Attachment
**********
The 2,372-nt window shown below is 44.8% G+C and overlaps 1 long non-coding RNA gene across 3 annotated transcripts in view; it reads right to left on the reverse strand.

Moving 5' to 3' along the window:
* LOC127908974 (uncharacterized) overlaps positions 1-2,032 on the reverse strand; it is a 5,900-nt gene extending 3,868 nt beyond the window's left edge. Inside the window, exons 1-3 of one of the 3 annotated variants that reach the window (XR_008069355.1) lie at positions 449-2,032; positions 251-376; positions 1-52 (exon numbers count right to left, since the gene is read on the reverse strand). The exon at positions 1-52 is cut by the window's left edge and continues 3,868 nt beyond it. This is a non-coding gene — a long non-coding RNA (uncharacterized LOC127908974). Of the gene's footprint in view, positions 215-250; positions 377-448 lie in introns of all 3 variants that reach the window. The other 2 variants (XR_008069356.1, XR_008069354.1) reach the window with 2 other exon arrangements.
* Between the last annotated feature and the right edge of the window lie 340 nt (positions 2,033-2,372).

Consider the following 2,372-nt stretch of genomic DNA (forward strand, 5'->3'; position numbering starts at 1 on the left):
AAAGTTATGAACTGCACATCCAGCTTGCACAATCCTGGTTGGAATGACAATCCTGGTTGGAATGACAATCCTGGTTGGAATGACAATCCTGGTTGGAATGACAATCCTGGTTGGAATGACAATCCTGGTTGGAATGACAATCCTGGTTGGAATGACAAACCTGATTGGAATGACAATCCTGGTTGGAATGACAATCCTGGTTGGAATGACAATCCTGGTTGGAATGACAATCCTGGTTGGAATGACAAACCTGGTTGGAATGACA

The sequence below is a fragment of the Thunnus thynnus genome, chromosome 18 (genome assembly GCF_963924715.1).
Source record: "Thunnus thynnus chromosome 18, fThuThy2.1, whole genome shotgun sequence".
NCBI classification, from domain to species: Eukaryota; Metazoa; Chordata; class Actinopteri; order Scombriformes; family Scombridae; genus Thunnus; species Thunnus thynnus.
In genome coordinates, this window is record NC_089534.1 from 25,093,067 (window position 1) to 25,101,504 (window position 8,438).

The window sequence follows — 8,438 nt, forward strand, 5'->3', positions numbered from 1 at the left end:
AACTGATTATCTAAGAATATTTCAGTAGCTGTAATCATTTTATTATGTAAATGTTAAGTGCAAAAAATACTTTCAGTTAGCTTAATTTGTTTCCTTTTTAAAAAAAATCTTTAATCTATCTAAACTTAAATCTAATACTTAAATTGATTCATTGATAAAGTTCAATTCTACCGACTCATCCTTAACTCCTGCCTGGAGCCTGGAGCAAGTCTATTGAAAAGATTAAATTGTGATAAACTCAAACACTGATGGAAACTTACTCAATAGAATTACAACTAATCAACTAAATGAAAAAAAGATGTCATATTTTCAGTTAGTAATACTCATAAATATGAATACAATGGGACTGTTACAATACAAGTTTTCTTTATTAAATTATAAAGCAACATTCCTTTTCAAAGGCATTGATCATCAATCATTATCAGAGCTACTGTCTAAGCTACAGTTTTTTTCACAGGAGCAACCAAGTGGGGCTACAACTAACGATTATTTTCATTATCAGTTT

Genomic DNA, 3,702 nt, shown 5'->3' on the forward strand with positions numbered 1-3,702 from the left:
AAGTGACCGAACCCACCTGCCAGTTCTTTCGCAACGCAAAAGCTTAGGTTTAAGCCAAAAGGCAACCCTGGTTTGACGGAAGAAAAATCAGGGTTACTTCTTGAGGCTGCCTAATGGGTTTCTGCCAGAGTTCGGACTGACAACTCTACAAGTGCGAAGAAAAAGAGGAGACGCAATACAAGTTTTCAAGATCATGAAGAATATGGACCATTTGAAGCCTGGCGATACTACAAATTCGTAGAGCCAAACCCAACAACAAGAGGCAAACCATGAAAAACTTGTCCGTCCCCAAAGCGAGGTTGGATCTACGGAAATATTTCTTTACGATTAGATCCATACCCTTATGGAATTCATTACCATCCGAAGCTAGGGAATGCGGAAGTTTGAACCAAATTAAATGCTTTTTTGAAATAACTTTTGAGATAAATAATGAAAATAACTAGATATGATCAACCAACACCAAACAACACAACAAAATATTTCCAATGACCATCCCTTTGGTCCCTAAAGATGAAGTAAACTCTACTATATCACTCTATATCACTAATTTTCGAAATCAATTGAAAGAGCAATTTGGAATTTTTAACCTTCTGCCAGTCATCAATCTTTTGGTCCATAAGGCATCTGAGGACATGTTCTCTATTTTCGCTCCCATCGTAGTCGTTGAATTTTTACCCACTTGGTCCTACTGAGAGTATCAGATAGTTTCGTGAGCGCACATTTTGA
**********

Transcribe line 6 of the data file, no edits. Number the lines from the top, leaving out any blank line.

AAAGTTATGAACTGCACATCCAGCTTGCACAATCCTGGTTGGAATGACAATCCTGGTTGGAATGACAATCCTGGTTGGAATGACAATCCTGGTTGGAATGACAATCCTGGTTGGAATGACAATCCTGGTTGGAATGACAATCCTGGTTGGAATGACAAACCTGATTGGAATGACAATCCTGGTTGGAATGACAATCCTGGTTGGAATGACAATCCTGGTTGGAATGACAATCCTGGTTGGAATGACAAACCTGGTTGGAATGACA